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American Heart Association Cardiac Diet

By Michael R. Peluso, Ph.D. ; Updated August 14, 2017

Heart disease is still the No. 1 cause of death in the United States. The American Heart Association has outlined several steps that you can take to lower your heart disease risk. These include abstaining from smoking, exercising regularly, maintaining a healthy body weight and managing your blood pressure, cholesterol and glucose levels. Eating a heart-healthy diet can help control your body weight and blood pressure, cholesterol and glucose, and it is a good frontline defense against cardiovascular disease.

Heart-Healthy Foods

An AHA-endorsed heart-healthy diet contains relatively low-calorie foods rich in vitamins, minerals and fiber. It is not a fad diet and includes all major food groups for balanced nutrition. Specifically, eating at least two 3.5-ounce servings of fatty ocean fish such as salmon or herring each week supplies you with omega-3 fatty acids that can lower your heart disease risk. Eating at least three 1-ounce servings of fiber-rich whole-grain foods every day can help control your weight and cholesterol levels. You also need at least 4.5 cups of fruits and vegetables every day and four servings of nuts, legumes and seeds every week.

Unhealthy Food Limits

Controlling your weight, blood pressure, cholesterol and glucose involves lowering your intake of unhealthy foods. Limit your intake of sugar-sweetened beverages to fewer than 450 calories, or 36 ounces, per week and limit your sodium intake to less than 1,500 milligrams per day. Choose lean meats and fat-free or low-fat dairy products to reduce your saturated fat intake to less than 7 percent of your daily total calorie intake. Limit your cholesterol intake to fewer than 300 milligrams a day, and try to avoid foods made with partially hydrogenated vegetable oils, which contain unhealthy trans fats.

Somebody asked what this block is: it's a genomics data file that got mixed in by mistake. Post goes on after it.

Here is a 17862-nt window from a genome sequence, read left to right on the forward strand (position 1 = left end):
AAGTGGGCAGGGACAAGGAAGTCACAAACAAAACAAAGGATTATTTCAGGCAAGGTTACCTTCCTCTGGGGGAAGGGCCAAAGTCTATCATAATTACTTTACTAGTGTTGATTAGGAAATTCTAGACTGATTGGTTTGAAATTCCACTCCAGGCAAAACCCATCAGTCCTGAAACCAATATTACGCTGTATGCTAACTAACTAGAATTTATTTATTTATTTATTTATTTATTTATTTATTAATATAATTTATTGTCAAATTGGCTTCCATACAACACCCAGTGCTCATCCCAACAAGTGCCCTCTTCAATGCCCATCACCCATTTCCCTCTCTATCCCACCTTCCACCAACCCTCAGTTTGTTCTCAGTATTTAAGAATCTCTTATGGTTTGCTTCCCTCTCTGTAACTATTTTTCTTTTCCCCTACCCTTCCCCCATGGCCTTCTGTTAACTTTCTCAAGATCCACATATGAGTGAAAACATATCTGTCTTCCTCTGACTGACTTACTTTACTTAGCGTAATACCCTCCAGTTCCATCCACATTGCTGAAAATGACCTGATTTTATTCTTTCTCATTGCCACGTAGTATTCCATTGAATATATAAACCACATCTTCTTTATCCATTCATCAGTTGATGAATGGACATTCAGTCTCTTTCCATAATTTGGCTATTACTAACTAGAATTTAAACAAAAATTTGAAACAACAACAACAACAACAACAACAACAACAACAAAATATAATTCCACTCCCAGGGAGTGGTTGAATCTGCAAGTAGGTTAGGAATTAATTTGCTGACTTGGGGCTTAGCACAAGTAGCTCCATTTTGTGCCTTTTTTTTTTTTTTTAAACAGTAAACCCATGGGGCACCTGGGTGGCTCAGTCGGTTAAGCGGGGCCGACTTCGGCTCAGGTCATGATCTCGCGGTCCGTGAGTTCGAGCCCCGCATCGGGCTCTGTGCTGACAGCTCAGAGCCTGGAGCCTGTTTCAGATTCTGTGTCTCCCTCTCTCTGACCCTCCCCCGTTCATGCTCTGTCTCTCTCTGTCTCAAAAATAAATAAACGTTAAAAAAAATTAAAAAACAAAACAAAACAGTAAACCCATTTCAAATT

Grocery Shopping

Following a heart-healthy nutritional plan begins with the foods you choose at the grocery store. If possible, buy fresh fruits and vegetables, as they do not contain added sugar or salt. If you buy canned produce, be sure to strain it with water to remove any excess sugars or salt used to preserve the fruits or vegetables. Whole fruits are a better choice than fiber-depleted fruit juices. Choose “choice” or “select” grades of beef instead of higher-fat “prime” grades, and strive to buy whole-grain instead of refined-grain products. Read food labels. The ingredient list contains each ingredient in the order of its abundance in the product. The label also contains information such as calories, nutrient values and cholesterol, sodium and saturated fat contents.

Food Preparation

Eating at home is usually cheaper, and it gives you better control over what you eat and the way it is prepared. Choose vegetable oils such as canola and olive oil for a cooking medium. They are high in heart-healthy monounsaturated fats, which are less likely than polyunsaturated fats to oxidize and degrade when heated. Avoid deep-frying with vegetable oils. Roasting, broiling and baking are healthier low-fat alternative cooking methods. Eat fruits and vegetables raw whenever possible. Instead of boiling in water, lightly steam vegetables such as broccoli and cauliflower to retain their nutritional value. When dining out, research and choose restaurants with heart-healthy selections on their menus.

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